Do you like the story so far?  Is it something you would be interested in continuing reading?  I have a few people who’ve volunteered to be beta readers already (yay!), whom I’ll be sending out my manuscript to early next year, so it could change based on their feedback. We’ll see.  But that’s what I have for now.

Anyway, thanks for watching/reading/listening!

Neo-Noir, Dark Themes & Fantasy

12 Nov

As I comb through my finished draft of The Elementalist: Rise of Hara (TEROH from here on out), reading it out loud for awkward sentence structures and flowing cadences, I’ve come to realize that my novel is surprisingly dark—surprising to me only because I never intentionally sat down and told myself, “Hey, I’m gonna write a dark fantasy novel!” All the same, it’s making me seriously consider whether my story is even a bit neo-noir.

It’s very much dieselpunk and fantasy, sure, but that doesn’t describe the tone. Not that a series of labels for a novel has to, per se, but if I want to give people a better idea of what they can expect from TEROH, then I wonder now if I should also be adding “neo-noir” to the mix somewhere. (Depending on what version of my blurb I use, I could see people interpreting the story as a light-hearted, swashbuckling type, which could be misleading. Especially if I use my shorter “under 200 words” version versus my slightly longer “under 300 words” one, the latter currently showing on my site.)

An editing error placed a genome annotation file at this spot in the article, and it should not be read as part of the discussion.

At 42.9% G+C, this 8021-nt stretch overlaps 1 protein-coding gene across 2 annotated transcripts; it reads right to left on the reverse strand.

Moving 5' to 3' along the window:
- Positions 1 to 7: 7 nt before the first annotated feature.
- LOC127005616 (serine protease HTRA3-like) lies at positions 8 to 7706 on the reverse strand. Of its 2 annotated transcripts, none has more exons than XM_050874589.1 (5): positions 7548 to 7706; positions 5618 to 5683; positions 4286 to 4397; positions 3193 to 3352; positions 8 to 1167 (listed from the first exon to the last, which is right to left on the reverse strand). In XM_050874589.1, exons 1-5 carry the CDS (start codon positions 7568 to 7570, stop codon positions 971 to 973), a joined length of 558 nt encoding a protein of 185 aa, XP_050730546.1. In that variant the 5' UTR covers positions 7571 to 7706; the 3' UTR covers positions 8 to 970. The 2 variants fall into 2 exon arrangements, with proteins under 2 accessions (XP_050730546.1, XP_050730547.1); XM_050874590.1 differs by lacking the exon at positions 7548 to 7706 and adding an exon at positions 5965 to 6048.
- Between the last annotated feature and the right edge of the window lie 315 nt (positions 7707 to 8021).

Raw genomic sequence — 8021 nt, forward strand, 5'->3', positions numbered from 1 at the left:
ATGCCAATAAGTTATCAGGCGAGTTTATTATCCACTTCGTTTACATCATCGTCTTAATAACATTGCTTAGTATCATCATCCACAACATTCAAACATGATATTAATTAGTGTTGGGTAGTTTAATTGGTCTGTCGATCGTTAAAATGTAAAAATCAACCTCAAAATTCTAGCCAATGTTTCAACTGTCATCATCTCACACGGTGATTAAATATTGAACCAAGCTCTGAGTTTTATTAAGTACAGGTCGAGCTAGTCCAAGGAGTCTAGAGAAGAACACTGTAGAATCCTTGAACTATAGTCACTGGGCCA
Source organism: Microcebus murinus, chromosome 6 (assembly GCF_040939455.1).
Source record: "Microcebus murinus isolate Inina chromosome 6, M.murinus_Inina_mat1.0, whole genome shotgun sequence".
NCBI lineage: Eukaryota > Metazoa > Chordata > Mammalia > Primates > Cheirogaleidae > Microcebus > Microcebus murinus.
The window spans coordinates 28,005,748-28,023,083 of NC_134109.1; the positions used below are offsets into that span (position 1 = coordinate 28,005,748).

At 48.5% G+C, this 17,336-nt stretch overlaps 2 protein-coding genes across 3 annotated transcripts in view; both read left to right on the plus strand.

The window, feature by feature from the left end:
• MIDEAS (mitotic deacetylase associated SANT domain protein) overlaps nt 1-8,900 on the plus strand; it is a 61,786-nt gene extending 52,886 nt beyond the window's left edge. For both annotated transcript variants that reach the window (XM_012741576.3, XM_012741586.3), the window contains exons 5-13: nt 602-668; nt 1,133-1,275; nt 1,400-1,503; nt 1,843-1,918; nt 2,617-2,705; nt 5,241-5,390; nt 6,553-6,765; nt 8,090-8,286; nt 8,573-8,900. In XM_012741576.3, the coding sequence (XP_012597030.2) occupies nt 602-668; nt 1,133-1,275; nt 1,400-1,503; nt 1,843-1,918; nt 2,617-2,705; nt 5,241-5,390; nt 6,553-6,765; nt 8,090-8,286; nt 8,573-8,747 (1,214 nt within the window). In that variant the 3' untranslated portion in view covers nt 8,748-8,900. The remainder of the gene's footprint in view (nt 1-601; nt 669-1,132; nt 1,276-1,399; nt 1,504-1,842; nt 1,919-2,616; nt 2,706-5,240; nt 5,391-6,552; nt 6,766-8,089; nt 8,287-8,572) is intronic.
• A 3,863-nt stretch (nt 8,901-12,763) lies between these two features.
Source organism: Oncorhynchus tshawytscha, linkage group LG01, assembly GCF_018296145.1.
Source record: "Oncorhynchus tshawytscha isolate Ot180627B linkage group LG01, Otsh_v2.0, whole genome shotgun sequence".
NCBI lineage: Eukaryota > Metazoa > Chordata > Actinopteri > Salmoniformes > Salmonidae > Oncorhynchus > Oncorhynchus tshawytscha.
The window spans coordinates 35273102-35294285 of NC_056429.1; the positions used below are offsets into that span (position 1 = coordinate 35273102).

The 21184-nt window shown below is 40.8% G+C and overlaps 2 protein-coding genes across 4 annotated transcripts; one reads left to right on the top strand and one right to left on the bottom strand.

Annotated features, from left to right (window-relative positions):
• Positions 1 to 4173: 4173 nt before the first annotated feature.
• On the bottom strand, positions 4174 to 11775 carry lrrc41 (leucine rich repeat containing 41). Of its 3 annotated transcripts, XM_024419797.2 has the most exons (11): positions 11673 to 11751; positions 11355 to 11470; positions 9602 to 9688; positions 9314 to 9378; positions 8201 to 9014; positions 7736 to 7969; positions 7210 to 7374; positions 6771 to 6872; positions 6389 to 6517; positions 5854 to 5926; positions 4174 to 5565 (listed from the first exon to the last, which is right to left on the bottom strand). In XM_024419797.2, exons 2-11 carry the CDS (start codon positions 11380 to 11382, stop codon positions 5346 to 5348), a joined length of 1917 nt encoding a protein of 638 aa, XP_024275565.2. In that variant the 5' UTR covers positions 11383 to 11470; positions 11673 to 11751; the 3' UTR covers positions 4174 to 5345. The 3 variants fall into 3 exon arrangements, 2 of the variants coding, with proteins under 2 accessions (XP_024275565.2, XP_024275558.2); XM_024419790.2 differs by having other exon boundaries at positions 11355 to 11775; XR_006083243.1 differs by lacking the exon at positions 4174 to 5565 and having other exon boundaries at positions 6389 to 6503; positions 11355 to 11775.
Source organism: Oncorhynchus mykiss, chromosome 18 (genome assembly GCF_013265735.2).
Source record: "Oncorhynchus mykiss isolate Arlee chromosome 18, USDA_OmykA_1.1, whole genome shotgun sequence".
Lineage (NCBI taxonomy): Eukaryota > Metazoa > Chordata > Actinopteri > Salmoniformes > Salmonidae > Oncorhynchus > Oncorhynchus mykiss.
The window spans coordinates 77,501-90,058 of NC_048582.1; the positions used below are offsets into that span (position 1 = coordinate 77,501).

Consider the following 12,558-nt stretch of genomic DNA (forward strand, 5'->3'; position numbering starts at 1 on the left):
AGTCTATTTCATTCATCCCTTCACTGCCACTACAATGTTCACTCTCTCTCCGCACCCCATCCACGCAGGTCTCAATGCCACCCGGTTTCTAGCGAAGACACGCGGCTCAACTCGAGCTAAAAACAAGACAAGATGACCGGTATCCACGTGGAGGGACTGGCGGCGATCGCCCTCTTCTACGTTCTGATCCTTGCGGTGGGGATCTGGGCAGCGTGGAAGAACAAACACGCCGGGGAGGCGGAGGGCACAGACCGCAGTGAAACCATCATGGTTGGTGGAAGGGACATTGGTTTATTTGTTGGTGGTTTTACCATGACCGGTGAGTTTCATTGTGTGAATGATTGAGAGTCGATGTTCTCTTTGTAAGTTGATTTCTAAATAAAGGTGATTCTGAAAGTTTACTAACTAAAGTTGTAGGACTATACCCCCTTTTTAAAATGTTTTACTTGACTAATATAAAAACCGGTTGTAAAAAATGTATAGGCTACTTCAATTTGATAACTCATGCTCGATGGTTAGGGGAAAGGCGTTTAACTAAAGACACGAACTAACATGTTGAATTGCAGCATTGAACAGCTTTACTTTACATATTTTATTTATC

Before I get ahead of myself, let me explain why I suspect my novel may be neo-noir. Continue reading

Life Aboard an Airship

3 Oct

zrs-4_landing_h42156

“USS Akron (ZRS-4) approaches the mooring mast, while landing at Sunnyvale, California (USA), 13 May 1932.” Source: By USN [Public domain], via Wikimedia Commons.